Similar to her grandfather, her max speed is unknown, but unlike nearly any other Flash, she’s fast enough to break through the timestream without the aid of the Cosmic Treadmill. Additionally, being a Legionnaire has a few added bonuses, as Jenni carries a flight ring and a utility belt, both of which affords her other abilities the Speed Force does not.



The Hurricane was Marvel’s second speedster character and was one of the fastest speedsters Marvel would ever create. He wore a Hermes-like headpiece and was created by Joe Simon and Jack Kirby, the two men also responsible for Captain America. Unlike the Whizzer, who would appear many more times in comics, both in the Golden Age and beyond, The Hurricane didn’t. In fact, his impact on comics and the Golden Age was hardly felt.

While his speed certainly earned him recognition, it wasn’t enough to make him at all memorable. Eventually, the character fell away to obscurity, like many Golden Ages characters did, and had to be retconned. Decades later, the Hurricane would be re-outfitted as the Eternal Makkari, another Kirby character with staying power. As the Hurricane, while he was an imitation of the Flash, he couldn’t match up to the hero’s speed.


Coming right out of creator Marc Silvestri’s Cyberforce, it was a team made up of cybernetically enhanced super soldiers. Of course, they also had a speedster. Velocity was actually Image Comics’ first speedster and would become one of the most popular members of the Cyberforce comics. She appeared in two different miniseries and began her heroic career at 16.

As the series progressed and continued, Velocity also matured as a hero and a character. On average, Velocity would run at about 3,300 mph, but it’s far from her maximum speed, which is unknown even to her. While there are some Flashes she might not be faster than, there are several she is, including a bunch of other DC speedsters like Max Mercury, Jay Garrick when he first acquired his powers, and even Wally West when he was first starting out.



The Incredibles was Pixar’s swan song to superhero movies. Featuring a magnificent ensemble of characters, Dash Parr was the young son to Mr. Incredible and Elastigirl. Clearly modeled off character like Sonic the Hedgehog and even Wally West’s Kid Flash and Bart Allen’s Impulse, Dash couldn’t help but find delight in cutting loose and running at his maximum speeds. Capable of running fast enough to easily run over water, Dash can approach subsonic speeds, but it also appears he can move faster than the human eye can register.

This was seen when he was at school, got out of his seat, ran to the teachers chair as he was sitting down, put a thumbtack on the chair, and ran back to his seat, without being seen by any people or cameras. Clearly, his speed doesn’t involve just running. As he gets older, it’s likely his powers will evolve too.


When thinking about speedster characters, it’s easy to forget about Sonic the Hedgehog. The blue, video game centric hedgehog has saved his world multiple times from mad scientists and evil doppelgangers. With his average speed clocking in at about 765 mph and even beyond with the help of his Figure 8 technique, Sonic’s proved time and again why he’s the protector of his planet. Despite his incredible speed, it would be nothing compared to the Flash. Unless of course he turned into his ultimate form Super Sonic.

Looking like he emerged straight out of Dragon Ball Z, when Sonic achieves this form thanks to the Chaos Crystals, he speed increases a thousand fold, he can fly, and he becomes invulnerable to any and all attacks. Even if the Flash could potentially get faster, once Sonic reaches his ultimate form, it’s game over!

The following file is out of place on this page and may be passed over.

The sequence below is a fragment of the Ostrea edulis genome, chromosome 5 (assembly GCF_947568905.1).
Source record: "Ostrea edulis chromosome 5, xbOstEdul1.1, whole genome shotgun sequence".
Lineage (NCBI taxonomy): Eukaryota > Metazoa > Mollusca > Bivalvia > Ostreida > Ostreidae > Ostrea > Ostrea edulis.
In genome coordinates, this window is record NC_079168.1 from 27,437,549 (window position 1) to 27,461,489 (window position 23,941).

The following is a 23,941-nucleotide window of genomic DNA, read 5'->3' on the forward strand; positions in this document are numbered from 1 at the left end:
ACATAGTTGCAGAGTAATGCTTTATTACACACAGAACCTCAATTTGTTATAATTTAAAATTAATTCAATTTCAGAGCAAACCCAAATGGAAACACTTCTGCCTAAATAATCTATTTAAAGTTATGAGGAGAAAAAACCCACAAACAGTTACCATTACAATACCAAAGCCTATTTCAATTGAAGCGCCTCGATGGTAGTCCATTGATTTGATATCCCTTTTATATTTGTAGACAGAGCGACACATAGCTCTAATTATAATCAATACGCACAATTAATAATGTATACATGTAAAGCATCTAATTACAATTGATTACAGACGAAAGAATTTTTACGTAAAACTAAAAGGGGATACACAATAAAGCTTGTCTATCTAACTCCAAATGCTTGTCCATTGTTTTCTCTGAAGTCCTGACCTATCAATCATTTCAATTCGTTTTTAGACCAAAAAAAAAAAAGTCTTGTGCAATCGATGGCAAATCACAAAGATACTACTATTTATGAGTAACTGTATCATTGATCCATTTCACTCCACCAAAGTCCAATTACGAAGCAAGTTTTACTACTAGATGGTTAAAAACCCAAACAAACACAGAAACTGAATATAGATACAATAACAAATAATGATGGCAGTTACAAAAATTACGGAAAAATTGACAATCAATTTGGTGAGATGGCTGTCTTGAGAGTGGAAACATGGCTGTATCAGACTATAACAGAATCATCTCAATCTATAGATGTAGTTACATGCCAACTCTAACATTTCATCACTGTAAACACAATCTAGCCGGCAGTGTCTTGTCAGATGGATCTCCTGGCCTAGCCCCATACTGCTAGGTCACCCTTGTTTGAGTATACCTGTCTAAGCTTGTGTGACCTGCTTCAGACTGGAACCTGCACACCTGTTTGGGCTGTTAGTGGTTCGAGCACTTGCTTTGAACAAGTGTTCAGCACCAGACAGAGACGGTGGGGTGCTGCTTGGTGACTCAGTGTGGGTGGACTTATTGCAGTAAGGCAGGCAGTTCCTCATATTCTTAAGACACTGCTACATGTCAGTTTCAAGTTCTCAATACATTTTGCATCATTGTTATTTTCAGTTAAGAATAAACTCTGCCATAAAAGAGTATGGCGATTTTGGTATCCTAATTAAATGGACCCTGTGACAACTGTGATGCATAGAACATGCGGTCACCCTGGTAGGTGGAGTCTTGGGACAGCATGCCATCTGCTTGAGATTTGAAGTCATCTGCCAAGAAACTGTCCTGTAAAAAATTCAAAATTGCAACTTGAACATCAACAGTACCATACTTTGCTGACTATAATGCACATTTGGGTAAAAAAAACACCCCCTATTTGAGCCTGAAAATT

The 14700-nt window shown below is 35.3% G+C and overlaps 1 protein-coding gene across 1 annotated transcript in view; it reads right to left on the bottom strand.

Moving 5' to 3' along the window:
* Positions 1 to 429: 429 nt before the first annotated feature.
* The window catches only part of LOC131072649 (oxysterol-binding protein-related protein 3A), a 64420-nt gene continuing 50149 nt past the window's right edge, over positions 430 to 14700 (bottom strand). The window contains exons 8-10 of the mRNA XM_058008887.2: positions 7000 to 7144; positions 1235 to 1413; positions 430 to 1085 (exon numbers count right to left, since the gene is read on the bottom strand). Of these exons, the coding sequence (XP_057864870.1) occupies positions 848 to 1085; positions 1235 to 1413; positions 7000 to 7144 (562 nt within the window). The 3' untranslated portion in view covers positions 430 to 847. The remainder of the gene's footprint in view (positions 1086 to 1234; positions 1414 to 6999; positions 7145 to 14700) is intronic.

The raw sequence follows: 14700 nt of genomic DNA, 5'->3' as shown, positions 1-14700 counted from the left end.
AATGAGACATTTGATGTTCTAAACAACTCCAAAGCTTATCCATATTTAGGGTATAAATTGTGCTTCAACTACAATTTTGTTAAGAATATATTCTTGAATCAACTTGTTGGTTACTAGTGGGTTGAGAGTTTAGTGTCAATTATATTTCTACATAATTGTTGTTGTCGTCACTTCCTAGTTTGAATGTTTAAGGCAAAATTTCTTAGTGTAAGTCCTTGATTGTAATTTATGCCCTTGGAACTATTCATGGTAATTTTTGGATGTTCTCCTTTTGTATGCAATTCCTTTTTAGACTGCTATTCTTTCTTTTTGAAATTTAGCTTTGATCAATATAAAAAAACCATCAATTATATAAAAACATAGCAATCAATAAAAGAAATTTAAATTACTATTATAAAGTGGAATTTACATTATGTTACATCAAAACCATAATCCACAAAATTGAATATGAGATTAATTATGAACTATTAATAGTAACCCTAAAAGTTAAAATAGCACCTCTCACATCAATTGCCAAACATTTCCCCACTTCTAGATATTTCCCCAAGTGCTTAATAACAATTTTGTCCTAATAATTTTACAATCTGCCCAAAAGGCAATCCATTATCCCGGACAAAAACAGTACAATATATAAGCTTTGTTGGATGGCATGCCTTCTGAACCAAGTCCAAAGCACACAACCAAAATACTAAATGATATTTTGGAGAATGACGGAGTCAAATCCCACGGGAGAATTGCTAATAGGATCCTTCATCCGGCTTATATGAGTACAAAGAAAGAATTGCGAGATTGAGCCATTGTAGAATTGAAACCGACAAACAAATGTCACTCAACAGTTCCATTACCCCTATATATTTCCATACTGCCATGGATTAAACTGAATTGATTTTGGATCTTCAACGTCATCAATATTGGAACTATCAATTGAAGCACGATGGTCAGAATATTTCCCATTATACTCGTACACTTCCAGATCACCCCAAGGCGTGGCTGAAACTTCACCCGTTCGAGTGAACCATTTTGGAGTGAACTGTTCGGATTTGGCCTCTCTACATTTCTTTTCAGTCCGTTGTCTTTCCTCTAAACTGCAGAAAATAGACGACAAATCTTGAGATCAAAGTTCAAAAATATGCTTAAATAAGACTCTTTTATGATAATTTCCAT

Spider-Man doesn’t have an especially large rogue gallery where speedster villains are concerned. In fact, speedsters seem out of place in a Spider-Man comic. Marvel’s Speed Demon, which shouldn’t be confused with the Marvel and DC Amalgam character Speed Demon, was a villain through and through. A rip-off more of one of the Flash’s super fast villains like the Reverse-Flash, Speed Demon only presented a marginal threat to the Web-slinger.

Speed Demon had a knack for getting on Spider-Man’s nerves; his super speed made him difficult to catch. Without much ambition, he’d spend most of his time committing small crimes and petty robberies. Regardless, Speed Demon could barely reach speeds beyond the speed of sound, which for a speedster isn’t terribly impressive; it was about the same level of Kid Flash in the early days.


The Runner is one of the Elders of the Universe and is well over five billion years old. Though much of his history is unknown, the Runner had an affinity for the sense of freedom that running allows him as he runs across the universe. The Runner’s known history is pretty convoluted and deals with beings on the level of Galactus and Thanos. While he, like most speedster characters, is pretty much a copy of the Flash, good looks and all, his power is greater than that of the Scarlet Speedster.

Fueled by the Power Primordial, it grants the Runner a myriad of superhuman abilities far and beyond that of even cosmically powered beings like the Silver Surfer. Easily able to reach and exceed the speed of light without breaking a sweat, the Runner is considered the fastest living being in any galaxy or universe.



An unabashed analogue to DC Comics’ the Flash, this version of the Whizzer was a member of the Squadron Supreme and the team’s resident speedster. The third character to use the name, Stanley Steward was casually jogging through a luminescent fog bank when he suddenly discovered he’s acquired super-speed. One of the founding members for the Squadron Supreme, he originally, like the rest of his teammates, were portrayed as villains and fought the Avengers and other heroes.

Like with most speedsters, the Whizzer was prone to running at high speeds, although he could only get to subsonic levels. This allowed him to run across water and up walls, but his abilities weren’t terribly impressive as far as speedsters were concerned. Like the Flash, he too could vibrate through objects by way of quantum tunneling, create small vortexes, and make his body frictionless; all powers copied from a superior character.


Jay Garrick was the Flash during the Golden Age of comics. When the hero made his debut in Flash Comics #1, he was a breakout sensation. Many comic book companies did their utmost to create a similar character, but the majority of them failed. Jay Garrick’s speed powers were impressive as he could outrace a bullet, but as the years went on he became nearly as fast as Superman.

However, after the rise of comic books in the '40s, interest in the medium and superheroes in general was on the decline. DC tried one last push by rebooting their universe for the first time. DC started with Barry Allen’s Flash, who in turn was a rip-off of Jay Garrick. Barry would prove exponentially faster than Jay and more popular.